Final Ideas

    Why are there no options in the final three ideas in which elementary schools start and end earlier?

    The advisory committee members did come up with five different ideas in which the elementary schools started and ended earlier. When they scored all 32 plans according to the Board’s criteria, they rated these five plans much lower overall, so they did not rise to the top to be included in the final three.

    Why are there no options in which high schools start and end the latest?

    Although the Sleep and Start Times Research Work Group found evidence in the research that teenagers have some better health and safety outcomes when they sleep later, the work group also found evidence that a start time after 8:15 a.m. for high schools led to negative effects for both academic and extra-curricular programs for many students. Members of the Start Times Advisory Committee talked about trying to balance these factors when they were scoring ideas based on this criterion.

Bus Driver Shortage

    Why is the bus driver shortage a problem in Park Hill?

    Districts across the country are struggling to hire enough bus drivers, because so many professional drivers with commercial driver’s licenses (CDLs) are going to work for companies like Amazon. In Park Hill, not being able to hire enough experienced bus drivers means that we have more inexperienced, substitute drivers on our routes, and the people who would normally be helping with customer service calls have to fill in as substitute drivers.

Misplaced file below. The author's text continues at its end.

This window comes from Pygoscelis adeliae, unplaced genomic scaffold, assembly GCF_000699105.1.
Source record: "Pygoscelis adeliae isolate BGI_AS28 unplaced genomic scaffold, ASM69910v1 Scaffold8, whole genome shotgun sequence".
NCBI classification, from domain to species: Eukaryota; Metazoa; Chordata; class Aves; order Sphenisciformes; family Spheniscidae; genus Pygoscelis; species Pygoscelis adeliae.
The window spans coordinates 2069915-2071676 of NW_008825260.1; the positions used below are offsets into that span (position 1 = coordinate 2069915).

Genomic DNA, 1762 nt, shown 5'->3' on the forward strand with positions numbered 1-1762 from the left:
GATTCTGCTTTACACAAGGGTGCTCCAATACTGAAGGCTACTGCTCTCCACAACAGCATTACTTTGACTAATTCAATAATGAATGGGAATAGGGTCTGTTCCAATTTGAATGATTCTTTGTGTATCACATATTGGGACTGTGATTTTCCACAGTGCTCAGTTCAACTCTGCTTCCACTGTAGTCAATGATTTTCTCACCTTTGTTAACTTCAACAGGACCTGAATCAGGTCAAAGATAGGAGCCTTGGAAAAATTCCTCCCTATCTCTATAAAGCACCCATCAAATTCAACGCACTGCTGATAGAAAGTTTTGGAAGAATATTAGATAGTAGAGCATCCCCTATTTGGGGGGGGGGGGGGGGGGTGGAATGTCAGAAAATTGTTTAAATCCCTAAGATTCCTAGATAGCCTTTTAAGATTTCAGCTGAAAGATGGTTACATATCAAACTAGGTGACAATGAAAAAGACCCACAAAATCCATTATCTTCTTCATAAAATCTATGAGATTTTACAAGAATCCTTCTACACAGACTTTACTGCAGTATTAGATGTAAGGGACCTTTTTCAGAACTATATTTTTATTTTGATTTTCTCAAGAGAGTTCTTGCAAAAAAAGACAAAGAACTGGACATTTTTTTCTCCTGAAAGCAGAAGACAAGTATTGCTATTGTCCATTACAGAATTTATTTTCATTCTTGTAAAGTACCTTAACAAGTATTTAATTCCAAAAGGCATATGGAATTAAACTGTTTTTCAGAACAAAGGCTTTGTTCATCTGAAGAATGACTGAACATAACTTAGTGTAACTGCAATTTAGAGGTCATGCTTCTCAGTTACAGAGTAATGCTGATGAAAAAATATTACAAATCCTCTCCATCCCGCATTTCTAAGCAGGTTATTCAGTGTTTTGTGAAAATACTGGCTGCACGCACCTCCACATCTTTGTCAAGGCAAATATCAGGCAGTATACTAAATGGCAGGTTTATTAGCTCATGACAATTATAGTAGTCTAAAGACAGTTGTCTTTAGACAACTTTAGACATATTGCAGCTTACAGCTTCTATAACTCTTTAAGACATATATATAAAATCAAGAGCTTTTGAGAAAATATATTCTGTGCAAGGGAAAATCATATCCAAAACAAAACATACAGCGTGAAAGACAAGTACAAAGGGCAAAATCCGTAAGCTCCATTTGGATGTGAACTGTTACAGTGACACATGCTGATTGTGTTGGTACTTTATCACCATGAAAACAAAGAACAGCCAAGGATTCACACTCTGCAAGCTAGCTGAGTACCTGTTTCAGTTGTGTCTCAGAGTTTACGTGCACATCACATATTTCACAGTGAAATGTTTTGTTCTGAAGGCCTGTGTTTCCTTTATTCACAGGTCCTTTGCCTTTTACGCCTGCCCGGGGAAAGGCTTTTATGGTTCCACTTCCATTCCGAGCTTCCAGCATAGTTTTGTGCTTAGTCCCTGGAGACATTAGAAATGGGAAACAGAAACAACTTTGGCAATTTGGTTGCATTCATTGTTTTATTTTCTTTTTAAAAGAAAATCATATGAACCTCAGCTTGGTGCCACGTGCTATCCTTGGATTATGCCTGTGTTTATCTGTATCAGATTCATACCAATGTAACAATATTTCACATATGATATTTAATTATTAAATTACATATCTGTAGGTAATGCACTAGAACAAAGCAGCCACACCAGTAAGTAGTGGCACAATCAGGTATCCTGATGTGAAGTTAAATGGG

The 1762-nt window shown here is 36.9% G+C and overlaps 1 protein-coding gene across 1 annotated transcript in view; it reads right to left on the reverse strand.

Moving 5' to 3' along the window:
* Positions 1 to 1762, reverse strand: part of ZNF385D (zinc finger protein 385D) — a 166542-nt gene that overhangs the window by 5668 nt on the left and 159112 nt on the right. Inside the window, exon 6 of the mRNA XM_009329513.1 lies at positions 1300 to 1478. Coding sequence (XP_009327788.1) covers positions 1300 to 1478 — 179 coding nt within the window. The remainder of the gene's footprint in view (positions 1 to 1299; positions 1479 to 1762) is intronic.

Because we currently have a two-tier framework, bus drivers have split shifts and do not get enough hours to qualify for benefits. Because of the lack of hours, lack of benefits and high expectations for student supervision and safety, there is high turnover among school bus drivers. The Kansas City area projects it will need another 3,000 drivers with CDLs for all driving needs in the next three years.

    What other solutions has the district tried to address the bus driver shortage?

    We tried offering job-sharing to allow bus drivers to also be district employees to earn benefits. We also agreed to increases in driver salary schedules to help with recruitment and retention. We used our district communication tools to help with recruiting drivers. We built standards into our contract about staffing, so First Student has incentives to be fully staffed. First Student has used drivers from other First Student locations when necessary. 

    Could we solve the problem by just spending more on transportation?

    Unfortunately, paying more money does not solve problem of not having enough drivers for all the jobs in our region. We already increased driver pay, but continuing to increase causes other districts to adjust, making us no more competitive.